Jurisdiction is the power of a court to decide a case on its merits. It is the power of a court to inquire into the facts, to apply the law, and to enter and enforce judgment.[i] The pendency of a prior suit for the same cause of action, in a court of competent jurisdiction, between the same parties, will abate a second suit because courts consider the second suit unnecessary and vexatious.[ii] Courts order abatement of a subsequent suit only if court before which the first action is pending have jurisdiction of the subject matter. When the court where the other action is pending does not have jurisdiction over the subject matter, an action is not abated upon the ground of another action pending between the parties. If it appears to court that filing of second suit is vexatious and an abuse of the court’s process, court abates the second suit.[iii] The pendency of another action, in order to be available as a ground for abatement, should be properly presented to the court.[iv] A pending action which is ineffectual because of defects in process or service is not a ground for abatement. In the case of an appeal filed from the ruling of first court, second court could abate an action pending before it. If two or more courts have concurrent jurisdiction of the same subject matter, the court first acquiring jurisdiction by service of process retains the jurisdiction to the exclusion of the other.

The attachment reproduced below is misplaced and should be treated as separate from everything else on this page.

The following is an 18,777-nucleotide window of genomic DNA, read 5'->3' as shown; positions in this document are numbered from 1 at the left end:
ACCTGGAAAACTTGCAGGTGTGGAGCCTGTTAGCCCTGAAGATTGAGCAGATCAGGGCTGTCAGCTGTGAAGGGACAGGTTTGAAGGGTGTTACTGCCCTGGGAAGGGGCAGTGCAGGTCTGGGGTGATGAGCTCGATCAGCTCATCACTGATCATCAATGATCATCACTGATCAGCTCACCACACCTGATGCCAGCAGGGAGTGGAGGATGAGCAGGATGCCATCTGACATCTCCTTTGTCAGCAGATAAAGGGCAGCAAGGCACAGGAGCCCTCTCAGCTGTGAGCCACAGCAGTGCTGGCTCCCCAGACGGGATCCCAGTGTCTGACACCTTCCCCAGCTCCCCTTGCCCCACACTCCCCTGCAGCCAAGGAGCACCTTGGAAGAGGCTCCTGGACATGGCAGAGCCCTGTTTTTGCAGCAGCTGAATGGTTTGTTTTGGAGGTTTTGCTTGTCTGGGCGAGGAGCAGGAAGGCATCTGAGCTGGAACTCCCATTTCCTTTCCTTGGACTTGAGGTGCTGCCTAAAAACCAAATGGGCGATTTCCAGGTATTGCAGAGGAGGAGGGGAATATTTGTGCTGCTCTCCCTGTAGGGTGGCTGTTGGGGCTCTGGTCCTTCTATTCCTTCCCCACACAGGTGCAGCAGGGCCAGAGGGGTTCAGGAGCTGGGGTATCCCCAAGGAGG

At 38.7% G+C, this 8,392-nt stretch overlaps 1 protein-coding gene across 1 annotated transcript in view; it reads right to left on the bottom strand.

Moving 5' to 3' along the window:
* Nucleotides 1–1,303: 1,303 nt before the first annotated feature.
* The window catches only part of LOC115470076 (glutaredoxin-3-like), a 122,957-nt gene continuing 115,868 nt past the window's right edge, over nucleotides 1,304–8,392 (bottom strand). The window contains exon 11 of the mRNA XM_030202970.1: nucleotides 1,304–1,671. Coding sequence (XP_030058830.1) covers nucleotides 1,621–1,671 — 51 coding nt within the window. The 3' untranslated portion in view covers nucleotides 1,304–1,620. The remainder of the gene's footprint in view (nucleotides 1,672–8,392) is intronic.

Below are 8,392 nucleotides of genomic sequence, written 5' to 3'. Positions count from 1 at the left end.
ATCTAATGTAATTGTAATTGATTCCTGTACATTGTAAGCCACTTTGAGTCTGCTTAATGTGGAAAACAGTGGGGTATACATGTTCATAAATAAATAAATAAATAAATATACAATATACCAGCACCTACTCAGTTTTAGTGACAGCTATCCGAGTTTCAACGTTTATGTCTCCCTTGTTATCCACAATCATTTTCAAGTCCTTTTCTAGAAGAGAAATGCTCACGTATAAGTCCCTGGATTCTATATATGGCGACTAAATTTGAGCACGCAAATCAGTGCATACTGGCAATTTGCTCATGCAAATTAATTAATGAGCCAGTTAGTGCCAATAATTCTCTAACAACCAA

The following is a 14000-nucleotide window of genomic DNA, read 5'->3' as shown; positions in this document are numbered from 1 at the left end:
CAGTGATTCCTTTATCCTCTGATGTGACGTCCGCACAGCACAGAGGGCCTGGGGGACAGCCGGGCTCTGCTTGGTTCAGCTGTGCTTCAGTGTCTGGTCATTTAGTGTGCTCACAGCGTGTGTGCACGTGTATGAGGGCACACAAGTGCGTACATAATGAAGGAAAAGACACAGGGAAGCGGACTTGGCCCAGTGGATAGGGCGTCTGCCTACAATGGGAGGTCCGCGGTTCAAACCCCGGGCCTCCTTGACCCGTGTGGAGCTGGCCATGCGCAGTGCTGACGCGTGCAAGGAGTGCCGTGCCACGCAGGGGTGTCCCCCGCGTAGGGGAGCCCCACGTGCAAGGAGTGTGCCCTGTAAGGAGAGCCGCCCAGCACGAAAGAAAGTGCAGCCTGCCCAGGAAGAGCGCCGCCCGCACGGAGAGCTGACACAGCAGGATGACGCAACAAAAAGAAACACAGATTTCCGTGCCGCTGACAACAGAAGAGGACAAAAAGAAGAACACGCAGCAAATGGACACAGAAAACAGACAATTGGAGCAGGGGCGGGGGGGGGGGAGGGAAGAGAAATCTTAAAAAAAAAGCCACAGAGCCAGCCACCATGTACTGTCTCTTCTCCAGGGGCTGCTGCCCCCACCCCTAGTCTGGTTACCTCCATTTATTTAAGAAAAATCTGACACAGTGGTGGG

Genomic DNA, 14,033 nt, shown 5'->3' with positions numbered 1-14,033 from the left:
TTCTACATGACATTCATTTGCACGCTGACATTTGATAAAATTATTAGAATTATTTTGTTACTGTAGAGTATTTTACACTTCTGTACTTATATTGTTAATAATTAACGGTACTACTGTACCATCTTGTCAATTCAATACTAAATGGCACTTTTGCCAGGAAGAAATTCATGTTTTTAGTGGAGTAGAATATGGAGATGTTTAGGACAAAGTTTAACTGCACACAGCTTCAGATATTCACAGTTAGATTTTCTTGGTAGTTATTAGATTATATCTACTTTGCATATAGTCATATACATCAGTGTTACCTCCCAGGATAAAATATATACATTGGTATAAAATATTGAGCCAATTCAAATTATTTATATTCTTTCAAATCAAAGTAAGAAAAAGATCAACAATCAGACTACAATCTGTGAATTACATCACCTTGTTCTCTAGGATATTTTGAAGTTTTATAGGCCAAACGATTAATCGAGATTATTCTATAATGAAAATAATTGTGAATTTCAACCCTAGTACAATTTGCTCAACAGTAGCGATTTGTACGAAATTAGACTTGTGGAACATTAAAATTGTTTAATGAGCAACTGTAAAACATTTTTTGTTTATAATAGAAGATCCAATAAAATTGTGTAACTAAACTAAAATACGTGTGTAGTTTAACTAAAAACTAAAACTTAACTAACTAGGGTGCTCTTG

If the second court does not have power to review the actions of the first court, the second suit is not abated. Similarly when there is increase in amount of money damages in the second suit and the amount is outside the jurisdiction of the first court, the second suit is not abated on the ground of another suit pending. Also second suit is not abated when a prior action is pending in the case of forcible entry and detainer by a landlord against his tenant.[v] Termination of a prior similar action after filing of plea in abatement is a sufficient ground to defeat the plea based upon the pendency of a prior action between the same parties and for the same cause.
[i] Perry v. Owens, 257 N.C. 98 (N.C. 1962)
[ii] International Printing Pressmen & Assistants’ Union v. Rebenson, 350 Ill. App. 156 (Ill. App. Ct. 1953)
[iii] Kruger v. White Lake Twp., 2002 Mich. App. LEXIS 498 (Mich. Ct. App. Apr. 2, 2002)
[iv]Gantner & Mattern Co. v. Switzer Bros., Inc., 11 F.R.D. 433 (D. Cal. 1951)
[v] Scissem v. Bradley, 167 Okla. 161 (Okla. 1934)